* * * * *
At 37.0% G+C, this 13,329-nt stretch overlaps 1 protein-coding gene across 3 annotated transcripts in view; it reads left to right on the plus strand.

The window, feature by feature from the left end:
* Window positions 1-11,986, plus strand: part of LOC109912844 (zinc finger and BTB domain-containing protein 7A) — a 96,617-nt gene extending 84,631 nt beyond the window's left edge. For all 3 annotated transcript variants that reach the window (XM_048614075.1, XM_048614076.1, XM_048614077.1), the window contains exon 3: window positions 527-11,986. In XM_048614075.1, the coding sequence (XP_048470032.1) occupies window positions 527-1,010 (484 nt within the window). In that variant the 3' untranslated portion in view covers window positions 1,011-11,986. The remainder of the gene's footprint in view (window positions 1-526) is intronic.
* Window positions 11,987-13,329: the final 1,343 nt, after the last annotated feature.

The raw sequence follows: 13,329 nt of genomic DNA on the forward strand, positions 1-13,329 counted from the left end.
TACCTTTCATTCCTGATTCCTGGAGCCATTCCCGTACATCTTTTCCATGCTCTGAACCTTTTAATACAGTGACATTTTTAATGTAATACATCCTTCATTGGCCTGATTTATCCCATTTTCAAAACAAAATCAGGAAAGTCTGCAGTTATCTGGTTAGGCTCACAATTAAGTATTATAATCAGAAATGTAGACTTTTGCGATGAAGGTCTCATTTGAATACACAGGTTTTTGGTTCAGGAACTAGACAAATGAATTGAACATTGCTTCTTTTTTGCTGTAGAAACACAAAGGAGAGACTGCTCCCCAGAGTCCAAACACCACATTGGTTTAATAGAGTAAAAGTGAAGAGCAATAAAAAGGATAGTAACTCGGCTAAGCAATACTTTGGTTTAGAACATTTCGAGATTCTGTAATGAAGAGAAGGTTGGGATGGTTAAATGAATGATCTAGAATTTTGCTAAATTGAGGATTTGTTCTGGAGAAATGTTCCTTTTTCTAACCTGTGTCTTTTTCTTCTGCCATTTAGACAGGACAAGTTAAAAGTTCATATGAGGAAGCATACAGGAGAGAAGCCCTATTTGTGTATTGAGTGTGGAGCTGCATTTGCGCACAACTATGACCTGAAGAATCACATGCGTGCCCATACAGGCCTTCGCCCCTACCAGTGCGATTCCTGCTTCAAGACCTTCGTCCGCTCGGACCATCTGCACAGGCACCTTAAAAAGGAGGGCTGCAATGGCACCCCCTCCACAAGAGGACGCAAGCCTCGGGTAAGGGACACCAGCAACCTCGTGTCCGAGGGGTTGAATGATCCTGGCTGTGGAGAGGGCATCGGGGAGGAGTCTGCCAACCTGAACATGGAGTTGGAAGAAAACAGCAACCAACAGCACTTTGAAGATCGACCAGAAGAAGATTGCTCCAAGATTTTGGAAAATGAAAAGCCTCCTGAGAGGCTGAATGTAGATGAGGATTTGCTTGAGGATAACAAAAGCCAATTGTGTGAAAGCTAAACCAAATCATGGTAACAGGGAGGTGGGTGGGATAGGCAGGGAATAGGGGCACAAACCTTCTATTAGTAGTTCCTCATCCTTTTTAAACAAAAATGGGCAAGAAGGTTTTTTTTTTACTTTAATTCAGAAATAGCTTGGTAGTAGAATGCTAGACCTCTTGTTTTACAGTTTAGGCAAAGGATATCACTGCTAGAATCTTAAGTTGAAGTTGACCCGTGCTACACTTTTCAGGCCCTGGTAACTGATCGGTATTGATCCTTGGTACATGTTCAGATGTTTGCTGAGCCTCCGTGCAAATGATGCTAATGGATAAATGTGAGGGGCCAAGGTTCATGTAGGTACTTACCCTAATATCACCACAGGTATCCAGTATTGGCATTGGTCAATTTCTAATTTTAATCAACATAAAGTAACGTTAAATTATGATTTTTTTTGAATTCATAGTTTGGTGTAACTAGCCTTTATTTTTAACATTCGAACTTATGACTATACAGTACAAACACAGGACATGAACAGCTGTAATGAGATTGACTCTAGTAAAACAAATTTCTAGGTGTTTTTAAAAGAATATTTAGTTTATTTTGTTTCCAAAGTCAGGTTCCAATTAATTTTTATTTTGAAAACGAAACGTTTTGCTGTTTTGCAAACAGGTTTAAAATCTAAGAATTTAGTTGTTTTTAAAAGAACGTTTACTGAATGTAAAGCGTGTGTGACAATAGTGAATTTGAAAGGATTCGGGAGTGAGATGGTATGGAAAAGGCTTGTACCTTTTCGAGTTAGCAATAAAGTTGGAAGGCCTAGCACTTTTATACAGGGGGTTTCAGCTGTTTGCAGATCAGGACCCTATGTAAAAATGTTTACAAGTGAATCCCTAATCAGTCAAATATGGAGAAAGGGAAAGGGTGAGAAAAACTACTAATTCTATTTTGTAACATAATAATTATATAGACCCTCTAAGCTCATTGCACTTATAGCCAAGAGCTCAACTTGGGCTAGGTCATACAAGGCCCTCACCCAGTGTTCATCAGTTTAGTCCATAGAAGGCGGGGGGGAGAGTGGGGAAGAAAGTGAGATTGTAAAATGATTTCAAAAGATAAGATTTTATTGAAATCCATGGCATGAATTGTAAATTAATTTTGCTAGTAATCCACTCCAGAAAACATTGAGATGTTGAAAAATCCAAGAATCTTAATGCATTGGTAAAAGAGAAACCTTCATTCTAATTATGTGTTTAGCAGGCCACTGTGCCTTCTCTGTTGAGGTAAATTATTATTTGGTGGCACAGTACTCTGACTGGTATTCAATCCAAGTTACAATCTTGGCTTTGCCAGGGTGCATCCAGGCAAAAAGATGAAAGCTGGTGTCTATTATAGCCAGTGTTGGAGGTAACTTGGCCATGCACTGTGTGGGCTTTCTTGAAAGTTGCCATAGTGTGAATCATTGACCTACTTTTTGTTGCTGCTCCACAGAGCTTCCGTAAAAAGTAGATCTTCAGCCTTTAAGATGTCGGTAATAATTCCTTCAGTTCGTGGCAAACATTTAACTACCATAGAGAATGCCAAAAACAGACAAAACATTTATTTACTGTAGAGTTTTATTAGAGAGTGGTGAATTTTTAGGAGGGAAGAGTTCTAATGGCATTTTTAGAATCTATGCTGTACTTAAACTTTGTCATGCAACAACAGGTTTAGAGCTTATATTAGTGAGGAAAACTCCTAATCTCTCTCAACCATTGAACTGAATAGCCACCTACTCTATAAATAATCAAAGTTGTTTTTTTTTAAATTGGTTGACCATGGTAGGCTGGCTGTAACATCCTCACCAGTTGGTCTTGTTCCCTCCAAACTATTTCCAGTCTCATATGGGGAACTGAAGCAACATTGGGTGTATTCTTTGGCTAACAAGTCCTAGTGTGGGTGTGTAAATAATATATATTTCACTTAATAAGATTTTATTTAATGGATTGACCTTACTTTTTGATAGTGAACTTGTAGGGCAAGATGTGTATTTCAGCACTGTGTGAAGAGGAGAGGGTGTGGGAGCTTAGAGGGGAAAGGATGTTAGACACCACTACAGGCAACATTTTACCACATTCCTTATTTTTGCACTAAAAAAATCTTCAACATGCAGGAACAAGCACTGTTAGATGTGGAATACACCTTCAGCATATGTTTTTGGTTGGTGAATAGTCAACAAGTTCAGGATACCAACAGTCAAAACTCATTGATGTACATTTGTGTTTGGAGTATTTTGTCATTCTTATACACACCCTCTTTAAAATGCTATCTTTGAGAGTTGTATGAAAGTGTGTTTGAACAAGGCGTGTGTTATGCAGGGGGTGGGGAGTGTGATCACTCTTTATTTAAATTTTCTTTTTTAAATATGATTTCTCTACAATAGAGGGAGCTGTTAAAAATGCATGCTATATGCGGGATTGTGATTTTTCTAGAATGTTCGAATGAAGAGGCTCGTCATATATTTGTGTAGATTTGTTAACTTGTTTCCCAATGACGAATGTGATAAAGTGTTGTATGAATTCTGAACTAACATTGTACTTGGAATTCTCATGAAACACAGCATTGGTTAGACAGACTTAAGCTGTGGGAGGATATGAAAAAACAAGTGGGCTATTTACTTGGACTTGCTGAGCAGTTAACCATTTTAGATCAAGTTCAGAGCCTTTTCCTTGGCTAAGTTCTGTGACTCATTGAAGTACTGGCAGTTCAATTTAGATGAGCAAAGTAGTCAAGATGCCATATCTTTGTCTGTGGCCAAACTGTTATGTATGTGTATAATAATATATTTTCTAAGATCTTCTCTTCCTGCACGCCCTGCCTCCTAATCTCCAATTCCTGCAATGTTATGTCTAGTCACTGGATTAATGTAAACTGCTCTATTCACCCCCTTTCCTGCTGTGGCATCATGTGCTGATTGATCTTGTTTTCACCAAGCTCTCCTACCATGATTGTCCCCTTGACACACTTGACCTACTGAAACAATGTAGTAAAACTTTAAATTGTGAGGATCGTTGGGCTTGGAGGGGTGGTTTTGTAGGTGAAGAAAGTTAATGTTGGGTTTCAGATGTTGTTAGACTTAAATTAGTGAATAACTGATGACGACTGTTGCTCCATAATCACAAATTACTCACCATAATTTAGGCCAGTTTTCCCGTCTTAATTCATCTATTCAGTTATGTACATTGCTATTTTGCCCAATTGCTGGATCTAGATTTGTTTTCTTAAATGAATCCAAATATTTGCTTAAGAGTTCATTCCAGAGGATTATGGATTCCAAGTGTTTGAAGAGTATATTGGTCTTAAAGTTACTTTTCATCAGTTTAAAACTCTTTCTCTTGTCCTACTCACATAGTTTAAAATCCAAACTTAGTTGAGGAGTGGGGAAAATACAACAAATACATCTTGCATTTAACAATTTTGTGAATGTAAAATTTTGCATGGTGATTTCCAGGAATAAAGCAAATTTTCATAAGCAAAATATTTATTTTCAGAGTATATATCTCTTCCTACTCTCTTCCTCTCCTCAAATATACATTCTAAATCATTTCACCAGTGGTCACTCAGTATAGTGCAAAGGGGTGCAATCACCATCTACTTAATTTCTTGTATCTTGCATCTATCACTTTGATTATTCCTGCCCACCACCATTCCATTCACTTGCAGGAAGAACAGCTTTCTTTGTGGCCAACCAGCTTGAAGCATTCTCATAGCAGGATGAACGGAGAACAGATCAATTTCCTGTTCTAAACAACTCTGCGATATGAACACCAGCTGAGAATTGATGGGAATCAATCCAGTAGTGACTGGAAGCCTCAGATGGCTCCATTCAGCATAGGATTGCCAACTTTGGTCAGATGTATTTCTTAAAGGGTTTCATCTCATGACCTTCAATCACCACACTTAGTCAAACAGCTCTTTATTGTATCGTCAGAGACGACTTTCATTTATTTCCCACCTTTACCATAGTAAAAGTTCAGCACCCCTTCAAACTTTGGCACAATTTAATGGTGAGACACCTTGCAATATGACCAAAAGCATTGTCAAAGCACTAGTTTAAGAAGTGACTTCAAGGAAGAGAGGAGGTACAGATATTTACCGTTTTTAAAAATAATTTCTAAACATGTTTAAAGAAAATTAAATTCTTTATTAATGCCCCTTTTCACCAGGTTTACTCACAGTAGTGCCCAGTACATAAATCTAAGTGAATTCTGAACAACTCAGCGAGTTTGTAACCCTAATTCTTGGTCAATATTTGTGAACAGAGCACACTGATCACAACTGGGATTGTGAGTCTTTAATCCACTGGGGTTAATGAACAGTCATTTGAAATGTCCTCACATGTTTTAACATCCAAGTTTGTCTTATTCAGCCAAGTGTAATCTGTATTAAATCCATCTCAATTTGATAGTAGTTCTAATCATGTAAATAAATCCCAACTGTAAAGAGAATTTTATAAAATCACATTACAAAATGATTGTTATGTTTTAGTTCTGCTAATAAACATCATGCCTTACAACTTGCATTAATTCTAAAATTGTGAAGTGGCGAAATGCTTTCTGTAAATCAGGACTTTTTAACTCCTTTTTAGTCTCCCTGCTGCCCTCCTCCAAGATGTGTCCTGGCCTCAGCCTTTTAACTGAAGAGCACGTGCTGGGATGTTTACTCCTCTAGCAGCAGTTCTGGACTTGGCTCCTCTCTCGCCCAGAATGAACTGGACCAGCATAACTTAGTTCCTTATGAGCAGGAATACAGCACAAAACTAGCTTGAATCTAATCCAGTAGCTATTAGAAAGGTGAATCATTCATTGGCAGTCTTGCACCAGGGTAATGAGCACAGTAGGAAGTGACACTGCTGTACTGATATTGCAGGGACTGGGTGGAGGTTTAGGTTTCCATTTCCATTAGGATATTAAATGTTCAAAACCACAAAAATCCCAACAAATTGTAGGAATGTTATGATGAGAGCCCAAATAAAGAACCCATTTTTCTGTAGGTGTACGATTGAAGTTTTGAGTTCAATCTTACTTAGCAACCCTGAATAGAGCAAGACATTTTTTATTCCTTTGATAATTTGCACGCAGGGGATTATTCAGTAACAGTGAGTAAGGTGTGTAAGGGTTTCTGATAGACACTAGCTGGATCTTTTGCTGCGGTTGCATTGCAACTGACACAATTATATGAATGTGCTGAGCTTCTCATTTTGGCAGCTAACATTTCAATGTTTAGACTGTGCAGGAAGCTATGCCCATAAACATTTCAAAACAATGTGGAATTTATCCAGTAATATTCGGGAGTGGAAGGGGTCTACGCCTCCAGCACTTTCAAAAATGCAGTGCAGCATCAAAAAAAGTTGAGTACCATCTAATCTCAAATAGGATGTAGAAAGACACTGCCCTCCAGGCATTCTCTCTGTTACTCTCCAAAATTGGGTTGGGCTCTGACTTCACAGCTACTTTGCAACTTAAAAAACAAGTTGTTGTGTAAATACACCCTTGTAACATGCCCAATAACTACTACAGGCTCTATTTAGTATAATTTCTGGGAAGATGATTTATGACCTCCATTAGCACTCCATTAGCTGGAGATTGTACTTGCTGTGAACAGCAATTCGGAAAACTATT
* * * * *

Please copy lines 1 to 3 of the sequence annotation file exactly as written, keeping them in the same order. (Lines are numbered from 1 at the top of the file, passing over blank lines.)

At 37.0% G+C, this 13,329-nt stretch overlaps 1 protein-coding gene across 3 annotated transcripts in view; it reads left to right on the plus strand.

The window, feature by feature from the left end:
* Window positions 1-11,986, plus strand: part of LOC109912844 (zinc finger and BTB domain-containing protein 7A) — a 96,617-nt gene extending 84,631 nt beyond the window's left edge. For all 3 annotated transcript variants that reach the window (XM_048614075.1, XM_048614076.1, XM_048614077.1), the window contains exon 3: window positions 527-11,986. In XM_048614075.1, the coding sequence (XP_048470032.1) occupies window positions 527-1,010 (484 nt within the window). In that variant the 3' untranslated portion in view covers window positions 1,011-11,986. The remainder of the gene's footprint in view (window positions 1-526) is intronic.